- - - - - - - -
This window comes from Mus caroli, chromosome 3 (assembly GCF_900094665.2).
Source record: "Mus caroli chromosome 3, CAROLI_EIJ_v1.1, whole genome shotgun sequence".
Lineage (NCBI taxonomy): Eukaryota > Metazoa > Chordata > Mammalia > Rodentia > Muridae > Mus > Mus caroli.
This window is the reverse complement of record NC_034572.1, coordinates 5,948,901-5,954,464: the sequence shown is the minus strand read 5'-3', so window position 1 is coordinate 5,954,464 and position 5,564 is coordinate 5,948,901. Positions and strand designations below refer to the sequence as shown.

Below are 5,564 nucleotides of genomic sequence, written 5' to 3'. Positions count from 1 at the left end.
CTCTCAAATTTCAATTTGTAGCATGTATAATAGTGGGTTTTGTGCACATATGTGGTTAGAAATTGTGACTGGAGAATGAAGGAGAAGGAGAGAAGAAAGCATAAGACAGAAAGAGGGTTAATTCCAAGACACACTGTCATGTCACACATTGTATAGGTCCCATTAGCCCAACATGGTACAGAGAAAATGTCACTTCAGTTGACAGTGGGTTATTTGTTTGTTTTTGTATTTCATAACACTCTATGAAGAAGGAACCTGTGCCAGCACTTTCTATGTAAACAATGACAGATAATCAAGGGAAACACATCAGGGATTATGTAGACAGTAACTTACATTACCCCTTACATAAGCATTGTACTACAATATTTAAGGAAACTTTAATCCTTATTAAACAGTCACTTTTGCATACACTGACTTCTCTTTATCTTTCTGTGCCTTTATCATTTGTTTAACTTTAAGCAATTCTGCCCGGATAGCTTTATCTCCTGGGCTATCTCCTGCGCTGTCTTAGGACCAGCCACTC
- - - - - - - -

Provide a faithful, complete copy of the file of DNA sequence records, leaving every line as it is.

This window comes from Mus caroli, chromosome 3 (assembly GCF_900094665.2).
Source record: "Mus caroli chromosome 3, CAROLI_EIJ_v1.1, whole genome shotgun sequence".
Lineage (NCBI taxonomy): Eukaryota > Metazoa > Chordata > Mammalia > Rodentia > Muridae > Mus > Mus caroli.
This window is the reverse complement of record NC_034572.1, coordinates 5,948,901-5,954,464: the sequence shown is the minus strand read 5'-3', so window position 1 is coordinate 5,954,464 and position 5,564 is coordinate 5,948,901. Positions and strand designations below refer to the sequence as shown.

Below are 5,564 nucleotides of genomic sequence, written 5' to 3'. Positions count from 1 at the left end.
CTCTCAAATTTCAATTTGTAGCATGTATAATAGTGGGTTTTGTGCACATATGTGGTTAGAAATTGTGACTGGAGAATGAAGGAGAAGGAGAGAAGAAAGCATAAGACAGAAAGAGGGTTAATTCCAAGACACACTGTCATGTCACACATTGTATAGGTCCCATTAGCCCAACATGGTACAGAGAAAATGTCACTTCAGTTGACAGTGGGTTATTTGTTTGTTTTTGTATTTCATAACACTCTATGAAGAAGGAACCTGTGCCAGCACTTTCTATGTAAACAATGACAGATAATCAAGGGAAACACATCAGGGATTATGTAGACAGTAACTTACATTACCCCTTACATAAGCATTGTACTACAATATTTAAGGAAACTTTAATCCTTATTAAACAGTCACTTTTGCATACACTGACTTCTCTTTATCTTTCTGTGCCTTTATCATTTGTTTAACTTTAAGCAATTCTGCCCGGATAGCTTTATCTCCTGGGCTATCTCCTGCGCTGTCTTAGGACCAGCCACTC